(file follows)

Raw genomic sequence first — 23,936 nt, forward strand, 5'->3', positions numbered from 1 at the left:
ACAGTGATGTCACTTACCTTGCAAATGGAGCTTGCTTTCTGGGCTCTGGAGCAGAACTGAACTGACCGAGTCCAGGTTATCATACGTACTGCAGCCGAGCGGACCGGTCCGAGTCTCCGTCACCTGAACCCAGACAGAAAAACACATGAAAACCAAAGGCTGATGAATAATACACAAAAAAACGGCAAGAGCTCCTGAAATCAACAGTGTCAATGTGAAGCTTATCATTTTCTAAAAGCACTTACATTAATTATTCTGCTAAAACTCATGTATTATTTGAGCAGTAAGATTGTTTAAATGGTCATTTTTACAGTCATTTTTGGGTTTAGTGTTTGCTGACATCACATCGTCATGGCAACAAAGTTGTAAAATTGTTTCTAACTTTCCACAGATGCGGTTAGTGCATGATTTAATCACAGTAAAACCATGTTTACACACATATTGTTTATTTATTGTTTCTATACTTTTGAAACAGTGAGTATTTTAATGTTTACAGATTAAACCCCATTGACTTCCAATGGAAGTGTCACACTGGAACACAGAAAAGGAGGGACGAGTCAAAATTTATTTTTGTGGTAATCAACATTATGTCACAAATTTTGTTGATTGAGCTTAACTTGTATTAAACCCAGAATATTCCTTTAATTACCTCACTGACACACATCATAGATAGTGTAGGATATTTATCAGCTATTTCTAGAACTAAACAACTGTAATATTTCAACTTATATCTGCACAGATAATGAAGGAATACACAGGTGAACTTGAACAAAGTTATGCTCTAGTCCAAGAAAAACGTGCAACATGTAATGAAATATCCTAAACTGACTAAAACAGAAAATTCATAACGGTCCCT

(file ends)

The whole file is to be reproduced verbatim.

Raw genomic sequence first — 23,936 nt, forward strand, 5'->3', positions numbered from 1 at the left:
ACAGTGATGTCACTTACCTTGCAAATGGAGCTTGCTTTCTGGGCTCTGGAGCAGAACTGAACTGACCGAGTCCAGGTTATCATACGTACTGCAGCCGAGCGGACCGGTCCGAGTCTCCGTCACCTGAACCCAGACAGAAAAACACATGAAAACCAAAGGCTGATGAATAATACACAAAAAAACGGCAAGAGCTCCTGAAATCAACAGTGTCAATGTGAAGCTTATCATTTTCTAAAAGCACTTACATTAATTATTCTGCTAAAACTCATGTATTATTTGAGCAGTAAGATTGTTTAAATGGTCATTTTTACAGTCATTTTTGGGTTTAGTGTTTGCTGACATCACATCGTCATGGCAACAAAGTTGTAAAATTGTTTCTAACTTTCCACAGATGCGGTTAGTGCATGATTTAATCACAGTAAAACCATGTTTACACACATATTGTTTATTTATTGTTTCTATACTTTTGAAACAGTGAGTATTTTAATGTTTACAGATTAAACCCCATTGACTTCCAATGGAAGTGTCACACTGGAACACAGAAAAGGAGGGACGAGTCAAAATTTATTTTTGTGGTAATCAACATTATGTCACAAATTTTGTTGATTGAGCTTAACTTGTATTAAACCCAGAATATTCCTTTAATTACCTCACTGACACACATCATAGATAGTGTAGGATATTTATCAGCTATTTCTAGAACTAAACAACTGTAATATTTCAACTTATATCTGCACAGATAATGAAGGAATACACAGGTGAACTTGAACAAAGTTATGCTCTAGTCCAAGAAAAACGTGCAACATGTAATGAAATATCCTAAACTGACTAAAACAGAAAATTCATAACGGTCCCT